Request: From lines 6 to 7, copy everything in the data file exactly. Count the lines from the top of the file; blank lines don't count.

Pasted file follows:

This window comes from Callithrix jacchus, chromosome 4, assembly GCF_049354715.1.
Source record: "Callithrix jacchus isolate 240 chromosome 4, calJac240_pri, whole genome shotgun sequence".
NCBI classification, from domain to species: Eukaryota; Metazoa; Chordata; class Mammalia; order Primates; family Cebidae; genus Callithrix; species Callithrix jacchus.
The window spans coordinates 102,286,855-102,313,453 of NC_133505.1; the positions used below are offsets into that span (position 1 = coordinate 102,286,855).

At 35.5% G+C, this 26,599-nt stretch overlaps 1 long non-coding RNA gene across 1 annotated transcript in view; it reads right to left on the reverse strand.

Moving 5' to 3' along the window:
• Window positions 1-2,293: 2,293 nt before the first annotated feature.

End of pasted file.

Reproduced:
Moving 5' to 3' along the window:
• Window positions 1-2,293: 2,293 nt before the first annotated feature.